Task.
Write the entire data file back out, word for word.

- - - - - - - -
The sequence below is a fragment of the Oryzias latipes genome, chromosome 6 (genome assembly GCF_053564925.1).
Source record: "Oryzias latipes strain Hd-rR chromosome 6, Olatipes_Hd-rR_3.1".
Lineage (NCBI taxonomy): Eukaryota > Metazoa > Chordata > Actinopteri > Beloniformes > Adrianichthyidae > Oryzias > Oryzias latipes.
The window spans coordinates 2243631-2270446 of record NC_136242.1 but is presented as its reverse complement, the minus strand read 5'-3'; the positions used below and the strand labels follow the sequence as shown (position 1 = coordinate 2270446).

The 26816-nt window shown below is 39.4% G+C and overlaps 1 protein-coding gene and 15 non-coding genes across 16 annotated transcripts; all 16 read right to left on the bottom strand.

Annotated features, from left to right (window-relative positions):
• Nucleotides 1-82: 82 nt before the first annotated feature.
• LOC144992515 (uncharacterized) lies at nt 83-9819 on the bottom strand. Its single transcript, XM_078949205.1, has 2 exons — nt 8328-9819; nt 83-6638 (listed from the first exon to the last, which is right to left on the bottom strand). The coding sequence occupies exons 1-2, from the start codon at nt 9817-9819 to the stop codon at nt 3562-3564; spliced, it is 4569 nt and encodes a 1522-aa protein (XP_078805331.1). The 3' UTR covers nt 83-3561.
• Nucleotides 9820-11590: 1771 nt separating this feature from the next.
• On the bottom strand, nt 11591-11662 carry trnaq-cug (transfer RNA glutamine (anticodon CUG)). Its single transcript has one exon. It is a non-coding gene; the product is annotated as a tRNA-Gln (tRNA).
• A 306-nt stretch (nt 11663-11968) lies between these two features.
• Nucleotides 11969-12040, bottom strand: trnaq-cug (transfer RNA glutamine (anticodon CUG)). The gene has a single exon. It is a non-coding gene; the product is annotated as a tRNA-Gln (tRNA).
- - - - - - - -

The sequence below is a fragment of the Oryzias latipes genome, chromosome 6 (genome assembly GCF_053564925.1).
Source record: "Oryzias latipes strain Hd-rR chromosome 6, Olatipes_Hd-rR_3.1".
Lineage (NCBI taxonomy): Eukaryota > Metazoa > Chordata > Actinopteri > Beloniformes > Adrianichthyidae > Oryzias > Oryzias latipes.
The window spans coordinates 2243631-2270446 of record NC_136242.1 but is presented as its reverse complement, the minus strand read 5'-3'; the positions used below and the strand labels follow the sequence as shown (position 1 = coordinate 2270446).

The 26816-nt window shown below is 39.4% G+C and overlaps 1 protein-coding gene and 15 non-coding genes across 16 annotated transcripts; all 16 read right to left on the bottom strand.

Annotated features, from left to right (window-relative positions):
• Nucleotides 1-82: 82 nt before the first annotated feature.
• LOC144992515 (uncharacterized) lies at nt 83-9819 on the bottom strand. Its single transcript, XM_078949205.1, has 2 exons — nt 8328-9819; nt 83-6638 (listed from the first exon to the last, which is right to left on the bottom strand). The coding sequence occupies exons 1-2, from the start codon at nt 9817-9819 to the stop codon at nt 3562-3564; spliced, it is 4569 nt and encodes a 1522-aa protein (XP_078805331.1). The 3' UTR covers nt 83-3561.
• Nucleotides 9820-11590: 1771 nt separating this feature from the next.
• On the bottom strand, nt 11591-11662 carry trnaq-cug (transfer RNA glutamine (anticodon CUG)). Its single transcript has one exon. It is a non-coding gene; the product is annotated as a tRNA-Gln (tRNA).
• A 306-nt stretch (nt 11663-11968) lies between these two features.
• Nucleotides 11969-12040, bottom strand: trnaq-cug (transfer RNA glutamine (anticodon CUG)). The gene has a single exon. It is a non-coding gene; the product is annotated as a tRNA-Gln (tRNA).